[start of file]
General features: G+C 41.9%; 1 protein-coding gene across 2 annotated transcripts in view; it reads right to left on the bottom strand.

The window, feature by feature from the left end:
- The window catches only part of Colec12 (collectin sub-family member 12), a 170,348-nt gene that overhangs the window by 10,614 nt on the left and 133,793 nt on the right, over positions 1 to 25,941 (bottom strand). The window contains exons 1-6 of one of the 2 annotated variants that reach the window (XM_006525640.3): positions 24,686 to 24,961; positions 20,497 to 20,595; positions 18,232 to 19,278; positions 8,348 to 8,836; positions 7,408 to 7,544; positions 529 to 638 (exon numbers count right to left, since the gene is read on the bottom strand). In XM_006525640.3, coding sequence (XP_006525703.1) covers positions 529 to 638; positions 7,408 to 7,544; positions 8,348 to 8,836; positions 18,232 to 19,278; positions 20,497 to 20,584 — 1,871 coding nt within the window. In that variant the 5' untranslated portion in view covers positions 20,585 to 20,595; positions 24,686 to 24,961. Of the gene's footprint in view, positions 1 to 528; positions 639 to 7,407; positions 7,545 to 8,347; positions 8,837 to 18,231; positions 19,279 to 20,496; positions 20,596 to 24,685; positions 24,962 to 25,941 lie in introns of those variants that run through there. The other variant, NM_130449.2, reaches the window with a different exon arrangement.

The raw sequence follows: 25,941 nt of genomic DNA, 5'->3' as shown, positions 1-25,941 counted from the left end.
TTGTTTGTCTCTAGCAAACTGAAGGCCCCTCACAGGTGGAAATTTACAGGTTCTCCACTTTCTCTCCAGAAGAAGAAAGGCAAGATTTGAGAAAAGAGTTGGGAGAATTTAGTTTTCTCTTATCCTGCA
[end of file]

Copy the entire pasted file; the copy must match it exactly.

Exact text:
General features: G+C 41.9%; 1 protein-coding gene across 2 annotated transcripts in view; it reads right to left on the bottom strand.

The window, feature by feature from the left end:
- The window catches only part of Colec12 (collectin sub-family member 12), a 170,348-nt gene that overhangs the window by 10,614 nt on the left and 133,793 nt on the right, over positions 1 to 25,941 (bottom strand). The window contains exons 1-6 of one of the 2 annotated variants that reach the window (XM_006525640.3): positions 24,686 to 24,961; positions 20,497 to 20,595; positions 18,232 to 19,278; positions 8,348 to 8,836; positions 7,408 to 7,544; positions 529 to 638 (exon numbers count right to left, since the gene is read on the bottom strand). In XM_006525640.3, coding sequence (XP_006525703.1) covers positions 529 to 638; positions 7,408 to 7,544; positions 8,348 to 8,836; positions 18,232 to 19,278; positions 20,497 to 20,584 — 1,871 coding nt within the window. In that variant the 5' untranslated portion in view covers positions 20,585 to 20,595; positions 24,686 to 24,961. Of the gene's footprint in view, positions 1 to 528; positions 639 to 7,407; positions 7,545 to 8,347; positions 8,837 to 18,231; positions 19,279 to 20,496; positions 20,596 to 24,685; positions 24,962 to 25,941 lie in introns of those variants that run through there. The other variant, NM_130449.2, reaches the window with a different exon arrangement.

The raw sequence follows: 25,941 nt of genomic DNA, 5'->3' as shown, positions 1-25,941 counted from the left end.
TTGTTTGTCTCTAGCAAACTGAAGGCCCCTCACAGGTGGAAATTTACAGGTTCTCCACTTTCTCTCCAGAAGAAGAAAGGCAAGATTTGAGAAAAGAGTTGGGAGAATTTAGTTTTCTCTTATCCTGCA